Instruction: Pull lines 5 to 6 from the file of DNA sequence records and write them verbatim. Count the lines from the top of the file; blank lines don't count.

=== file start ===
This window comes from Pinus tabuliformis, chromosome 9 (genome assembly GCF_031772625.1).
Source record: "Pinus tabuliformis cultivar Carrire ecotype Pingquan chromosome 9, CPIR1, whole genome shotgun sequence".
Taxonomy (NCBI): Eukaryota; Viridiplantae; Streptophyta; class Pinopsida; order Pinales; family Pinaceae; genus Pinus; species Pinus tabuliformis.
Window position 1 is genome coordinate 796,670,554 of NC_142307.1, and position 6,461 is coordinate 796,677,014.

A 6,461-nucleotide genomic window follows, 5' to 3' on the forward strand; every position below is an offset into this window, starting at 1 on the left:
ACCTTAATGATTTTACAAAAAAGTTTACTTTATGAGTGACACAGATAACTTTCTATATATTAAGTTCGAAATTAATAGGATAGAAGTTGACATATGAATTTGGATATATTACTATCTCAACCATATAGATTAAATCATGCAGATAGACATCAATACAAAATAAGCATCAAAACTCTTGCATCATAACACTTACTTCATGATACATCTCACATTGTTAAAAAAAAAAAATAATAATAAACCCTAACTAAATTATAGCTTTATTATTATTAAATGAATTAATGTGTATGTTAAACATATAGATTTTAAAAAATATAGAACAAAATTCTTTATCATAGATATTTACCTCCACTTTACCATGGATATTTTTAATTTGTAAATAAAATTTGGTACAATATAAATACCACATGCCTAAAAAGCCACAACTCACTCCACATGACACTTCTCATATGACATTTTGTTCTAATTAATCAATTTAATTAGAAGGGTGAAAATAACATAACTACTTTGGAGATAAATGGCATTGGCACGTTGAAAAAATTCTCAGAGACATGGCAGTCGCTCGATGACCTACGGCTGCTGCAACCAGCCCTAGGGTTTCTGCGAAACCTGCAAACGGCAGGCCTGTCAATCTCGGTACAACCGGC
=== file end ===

A 6,461-nucleotide genomic window follows, 5' to 3' on the forward strand; every position below is an offset into this window, starting at 1 on the left:
ACCTTAATGATTTTACAAAAAAGTTTACTTTATGAGTGACACAGATAACTTTCTATATATTAAGTTCGAAATTAATAGGATAGAAGTTGACATATGAATTTGGATATATTACTATCTCAACCATATAGATTAAATCATGCAGATAGACATCAATACAAAATAAGCATCAAAACTCTTGCATCATAACACTTACTTCATGATACATCTCACATTGTTAAAAAAAAAAAATAATAATAAACCCTAACTAAATTATAGCTTTATTATTATTAAATGAATTAATGTGTATGTTAAACATATAGATTTTAAAAAATATAGAACAAAATTCTTTATCATAGATATTTACCTCCACTTTACCATGGATATTTTTAATTTGTAAATAAAATTTGGTACAATATAAATACCACATGCCTAAAAAGCCACAACTCACTCCACATGACACTTCTCATATGACATTTTGTTCTAATTAATCAATTTAATTAGAAGGGTGAAAATAACATAACTACTTTGGAGATAAATGGCATTGGCACGTTGAAAAAATTCTCAGAGACATGGCAGTCGCTCGATGACCTACGGCTGCTGCAACCAGCCCTAGGGTTTCTGCGAAACCTGCAAACGGCAGGCCTGTCAATCTCGGTACAACCGGC